Author: Danielle Taylor

Danielle Taylor is a freelance writer whose work covers outdoor recreation, conservation, public lands and travel, and she's spending much of 2016 on a road trip to America's national parks. To learn about her work and travels, follow her on Twitter (www.twitter.com/adventureedit) and Facebook (www.facebook.com/adventureeditorial), and visit her website (www.adventureeditorial.com).

It’s hard to get kids to sit still for an educational lesson, but when the subject is alligators and they’re right at the front of the classroom, parents find their children wide-eyed and rapt with attention. These rare interactions are business as usual at Gator Country, just 20 minutes southwest of downtown Beaumont, where more than 300 alligators sprawl across the 15-acre property. At 12 p.m., 2 p.m. and 4 p.m. each day, owners Gary and Jana Saurage and their team bring out gators as well as crocodiles, snakes, turtles and other reptiles, and they use the opportunity to teach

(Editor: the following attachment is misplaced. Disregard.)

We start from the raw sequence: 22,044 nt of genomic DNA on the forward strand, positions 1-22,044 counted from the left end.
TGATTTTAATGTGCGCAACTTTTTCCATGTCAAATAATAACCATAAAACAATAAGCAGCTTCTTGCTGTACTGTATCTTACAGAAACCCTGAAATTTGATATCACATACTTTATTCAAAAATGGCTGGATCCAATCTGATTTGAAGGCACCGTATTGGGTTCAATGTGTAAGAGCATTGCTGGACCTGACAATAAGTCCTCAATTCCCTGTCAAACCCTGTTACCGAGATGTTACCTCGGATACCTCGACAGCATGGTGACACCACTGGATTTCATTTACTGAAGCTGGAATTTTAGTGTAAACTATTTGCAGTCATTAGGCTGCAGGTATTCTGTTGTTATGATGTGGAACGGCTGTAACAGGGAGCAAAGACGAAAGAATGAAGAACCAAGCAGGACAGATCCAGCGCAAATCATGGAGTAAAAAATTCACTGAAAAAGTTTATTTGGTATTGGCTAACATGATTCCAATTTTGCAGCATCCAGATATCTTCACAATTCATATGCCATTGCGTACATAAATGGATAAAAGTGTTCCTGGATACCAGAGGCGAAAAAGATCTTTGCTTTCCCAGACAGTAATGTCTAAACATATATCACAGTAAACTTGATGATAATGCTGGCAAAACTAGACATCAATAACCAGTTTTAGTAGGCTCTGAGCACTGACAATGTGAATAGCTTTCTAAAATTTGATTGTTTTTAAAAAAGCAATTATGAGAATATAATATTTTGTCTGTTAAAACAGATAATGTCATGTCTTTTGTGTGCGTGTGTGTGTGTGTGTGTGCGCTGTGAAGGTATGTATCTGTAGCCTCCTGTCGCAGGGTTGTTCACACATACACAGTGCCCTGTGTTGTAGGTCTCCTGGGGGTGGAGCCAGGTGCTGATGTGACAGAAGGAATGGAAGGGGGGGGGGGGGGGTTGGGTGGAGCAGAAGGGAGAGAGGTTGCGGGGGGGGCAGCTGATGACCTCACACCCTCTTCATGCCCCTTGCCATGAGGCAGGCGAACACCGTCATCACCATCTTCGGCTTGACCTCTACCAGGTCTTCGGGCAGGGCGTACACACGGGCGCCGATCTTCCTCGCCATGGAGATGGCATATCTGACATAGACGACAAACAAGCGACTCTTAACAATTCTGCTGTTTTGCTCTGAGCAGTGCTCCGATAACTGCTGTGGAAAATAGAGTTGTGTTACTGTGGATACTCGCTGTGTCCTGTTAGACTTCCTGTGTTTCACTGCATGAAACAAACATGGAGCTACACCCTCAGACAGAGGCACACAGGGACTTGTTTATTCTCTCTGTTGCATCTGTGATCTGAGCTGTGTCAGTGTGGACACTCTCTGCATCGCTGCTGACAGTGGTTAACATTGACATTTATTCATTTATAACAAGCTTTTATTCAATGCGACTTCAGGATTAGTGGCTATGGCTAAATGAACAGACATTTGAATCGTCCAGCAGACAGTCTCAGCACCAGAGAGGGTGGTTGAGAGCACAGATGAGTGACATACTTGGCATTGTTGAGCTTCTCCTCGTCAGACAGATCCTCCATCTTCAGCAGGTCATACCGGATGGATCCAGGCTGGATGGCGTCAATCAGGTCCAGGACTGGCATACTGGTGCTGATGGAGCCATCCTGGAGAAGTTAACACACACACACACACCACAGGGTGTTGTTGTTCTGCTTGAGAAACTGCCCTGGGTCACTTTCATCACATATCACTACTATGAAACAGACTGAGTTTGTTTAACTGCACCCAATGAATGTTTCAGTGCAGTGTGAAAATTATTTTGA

Visitors who come to Beaumont for the city’s museums, historical attractions and nightlife may not realize they’re cradled in one of the most biodiverse parts of the world, but a peek into the woods and waterways of Big Thicket National Preserve reveals a surprising side of east Texas that’s easy to overlook. This federally protected area stretches north and west of Beaumont across 112,250 acres of land and water, and it preserves the area’s unusual combination of habitats that converged here during the last ice age. Along the Neches River, which serves as the